Omalizumab has become increasingly important in the treatment of diseases (e.g., allergic asthma, chronic urticaria, mast cell activation disease) where there is increased activation of mast cells (Foroughi et al. 2007; Thomson and Chaudhuri 2012; Incorvaia et al. 2014; Stokes 2017; Peterson and Coop 2017; Kavati et al. 2019). This medication has US Food and Drug Administration (FDA) and European Union (EU) approval for treatment of IgE-induced asthma and in chronic idiopathic urticaria. Particularly, in the case of primary systemic mast cell activation disease (MCAD), which in many cases is challenging to treat, omalizumab has proven useful in decreasing symptom intensity (Molderings et al. 2011, further references therein; Zampetti 2018; Broesby-Olsen et al. 2018; Slapnicar et al. 2019; Lemal et al. 2019). Nonetheless, we show here that in certain circumstances, omalizumab may pose a risk for serum sickness. Our clinical observations, a review of the literature including the event reports in the FDA Adverse Event Reporting System, the European Medicines Agency Eudra-Vigilance databases (preferred search terms: omalizumab, Xolair®, and serum sickness) and information from the manufacturer’s Novartis database were used in the present analysis.

The aims of this study are to enable the clinician to recognize when a treatment of mast cell–related disease with omalizumab is contraindicated because of the potential risk of severe serum sickness (i.e., steroid use with resulting adrenal insufficiency) and to report our successful therapy strategy for such adverse event, since no evidence-based guidelines exist for the treatment of severe serum sickness.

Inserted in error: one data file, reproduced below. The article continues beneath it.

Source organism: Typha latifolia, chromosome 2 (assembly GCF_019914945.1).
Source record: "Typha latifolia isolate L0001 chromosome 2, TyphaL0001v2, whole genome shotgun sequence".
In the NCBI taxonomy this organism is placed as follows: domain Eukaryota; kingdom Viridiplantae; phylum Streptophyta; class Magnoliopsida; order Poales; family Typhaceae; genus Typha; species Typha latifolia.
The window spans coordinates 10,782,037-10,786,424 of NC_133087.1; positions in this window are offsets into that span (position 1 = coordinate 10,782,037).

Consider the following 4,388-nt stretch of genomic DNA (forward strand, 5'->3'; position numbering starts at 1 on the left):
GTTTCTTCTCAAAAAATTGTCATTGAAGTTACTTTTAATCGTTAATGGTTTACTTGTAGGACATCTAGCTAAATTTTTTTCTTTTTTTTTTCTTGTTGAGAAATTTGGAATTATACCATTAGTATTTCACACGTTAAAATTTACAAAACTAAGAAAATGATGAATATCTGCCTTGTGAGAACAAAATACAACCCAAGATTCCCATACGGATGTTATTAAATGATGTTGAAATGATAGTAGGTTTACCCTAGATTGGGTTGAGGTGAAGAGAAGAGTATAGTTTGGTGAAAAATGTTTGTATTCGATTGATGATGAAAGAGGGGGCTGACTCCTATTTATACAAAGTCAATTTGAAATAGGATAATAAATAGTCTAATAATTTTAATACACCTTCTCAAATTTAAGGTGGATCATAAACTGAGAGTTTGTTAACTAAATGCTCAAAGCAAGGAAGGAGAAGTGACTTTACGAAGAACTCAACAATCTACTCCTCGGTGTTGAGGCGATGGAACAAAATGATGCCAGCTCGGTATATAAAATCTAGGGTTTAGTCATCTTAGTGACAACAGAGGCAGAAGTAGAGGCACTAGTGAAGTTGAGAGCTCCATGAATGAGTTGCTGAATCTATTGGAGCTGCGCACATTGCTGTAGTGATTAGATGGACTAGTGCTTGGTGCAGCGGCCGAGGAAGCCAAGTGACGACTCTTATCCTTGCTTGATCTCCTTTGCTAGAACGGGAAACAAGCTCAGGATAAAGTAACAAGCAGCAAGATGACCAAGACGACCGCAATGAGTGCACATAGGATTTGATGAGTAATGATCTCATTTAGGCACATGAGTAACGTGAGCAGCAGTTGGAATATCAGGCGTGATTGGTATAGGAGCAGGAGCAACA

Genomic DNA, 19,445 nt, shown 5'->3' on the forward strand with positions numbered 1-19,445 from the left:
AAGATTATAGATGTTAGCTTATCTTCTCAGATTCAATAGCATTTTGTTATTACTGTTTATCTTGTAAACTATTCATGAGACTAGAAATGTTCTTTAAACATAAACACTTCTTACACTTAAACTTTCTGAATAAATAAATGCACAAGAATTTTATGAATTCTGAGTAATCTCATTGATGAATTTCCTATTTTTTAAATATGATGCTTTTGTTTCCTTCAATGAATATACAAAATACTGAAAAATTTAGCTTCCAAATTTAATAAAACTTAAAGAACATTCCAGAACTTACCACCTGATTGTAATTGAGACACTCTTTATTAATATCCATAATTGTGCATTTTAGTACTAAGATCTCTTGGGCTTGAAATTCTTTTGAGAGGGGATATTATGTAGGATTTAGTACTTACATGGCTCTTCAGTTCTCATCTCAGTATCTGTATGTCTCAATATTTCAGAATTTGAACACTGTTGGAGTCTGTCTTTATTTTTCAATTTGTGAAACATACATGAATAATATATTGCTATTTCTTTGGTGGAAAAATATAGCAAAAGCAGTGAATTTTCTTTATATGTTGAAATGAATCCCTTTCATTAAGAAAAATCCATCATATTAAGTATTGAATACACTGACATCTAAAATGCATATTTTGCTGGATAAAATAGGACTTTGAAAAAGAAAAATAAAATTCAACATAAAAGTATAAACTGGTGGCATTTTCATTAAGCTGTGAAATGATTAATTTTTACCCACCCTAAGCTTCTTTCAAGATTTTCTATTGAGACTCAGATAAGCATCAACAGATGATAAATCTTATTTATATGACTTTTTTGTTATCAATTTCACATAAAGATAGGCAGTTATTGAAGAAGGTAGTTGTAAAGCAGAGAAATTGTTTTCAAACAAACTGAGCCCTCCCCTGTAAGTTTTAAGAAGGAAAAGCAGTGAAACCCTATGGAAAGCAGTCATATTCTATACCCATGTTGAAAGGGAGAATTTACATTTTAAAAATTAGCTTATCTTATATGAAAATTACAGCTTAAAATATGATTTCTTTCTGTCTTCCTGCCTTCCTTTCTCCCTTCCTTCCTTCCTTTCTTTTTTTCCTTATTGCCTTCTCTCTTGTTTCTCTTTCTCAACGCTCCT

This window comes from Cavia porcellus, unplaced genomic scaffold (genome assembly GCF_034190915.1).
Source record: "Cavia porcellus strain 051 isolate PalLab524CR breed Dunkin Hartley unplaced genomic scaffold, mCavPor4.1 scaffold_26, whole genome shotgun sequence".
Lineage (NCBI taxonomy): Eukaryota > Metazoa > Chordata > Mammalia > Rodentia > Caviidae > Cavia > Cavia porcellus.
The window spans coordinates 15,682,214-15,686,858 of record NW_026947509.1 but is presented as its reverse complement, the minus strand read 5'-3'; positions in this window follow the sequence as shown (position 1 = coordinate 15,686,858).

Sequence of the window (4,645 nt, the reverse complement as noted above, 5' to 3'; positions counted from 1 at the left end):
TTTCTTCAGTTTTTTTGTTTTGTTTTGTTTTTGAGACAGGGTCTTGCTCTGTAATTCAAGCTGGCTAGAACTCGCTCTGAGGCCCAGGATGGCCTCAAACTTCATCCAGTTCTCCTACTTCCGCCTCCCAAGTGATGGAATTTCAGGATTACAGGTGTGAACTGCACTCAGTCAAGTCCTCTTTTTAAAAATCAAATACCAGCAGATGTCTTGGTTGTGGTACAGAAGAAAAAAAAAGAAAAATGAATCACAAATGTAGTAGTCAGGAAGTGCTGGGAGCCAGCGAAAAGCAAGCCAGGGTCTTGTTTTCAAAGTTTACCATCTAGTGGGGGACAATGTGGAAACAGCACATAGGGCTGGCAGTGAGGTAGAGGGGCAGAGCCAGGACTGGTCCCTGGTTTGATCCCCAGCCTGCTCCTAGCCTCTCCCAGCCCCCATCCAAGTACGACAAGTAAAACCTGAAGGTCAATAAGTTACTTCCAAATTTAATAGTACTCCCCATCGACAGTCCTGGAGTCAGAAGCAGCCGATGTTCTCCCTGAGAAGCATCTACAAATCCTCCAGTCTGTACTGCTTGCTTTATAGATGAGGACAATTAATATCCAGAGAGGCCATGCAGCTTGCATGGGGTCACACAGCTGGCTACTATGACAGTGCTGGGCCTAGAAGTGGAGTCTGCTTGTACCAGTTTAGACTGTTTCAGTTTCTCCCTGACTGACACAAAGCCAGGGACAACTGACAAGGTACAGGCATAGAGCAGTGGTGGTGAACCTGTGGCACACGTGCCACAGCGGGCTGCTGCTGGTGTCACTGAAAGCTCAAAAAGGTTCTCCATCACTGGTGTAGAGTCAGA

Mast cells, systemic mast cell activation disease (MCAD), and its therapy

Mast cells are hematopoietic tissue immune cells that act both as effector and regulatory cells (Afrin et al. 2016). They play central roles in adaptive and innate immunity (e.g., Cardamone et al. 2016). This versatility is reflected in the myriad of immunologic and non-immune activation stimuli (e.g., by G protein-coupled receptors) resulting in the secretion of a large number (> 1000) of pre-stored mediators (e.g., histamine, tryptase, and numerous de novo–synthesized lipid mediators), chemokines, and cytokines (Ibelgaufts 2019). The profile of such mediators can markedly differ between and within organs/tissues, depending upon the micro-environmental factors and/or the nature of the stimulus (e.g., Marshall et al. 2003).

MCAD (prevalence up to 17% [Molderings et al. 2013; Lyons et al. 2016; Lazaridis and Germanidis 2018]) comprises a heterogeneous group of multifactorial disorders characterized by epigenetic and genetic alterations (somatic and germline mutations) in a variety of genes inducing an inappropriate release of variable subsets of mast cell mediators together with accumulation of either morphologically altered and immunohistochemically identifiable mutated mast cells (systemic mastocytosis and mast cell leukemia) or alternatively, morphologically ordinary mast cells due to impaired apoptosis (mast cell activation syndrome and well-differentiated systemic mastocytosis) (Afrin et al. 2016; Online Resource 1).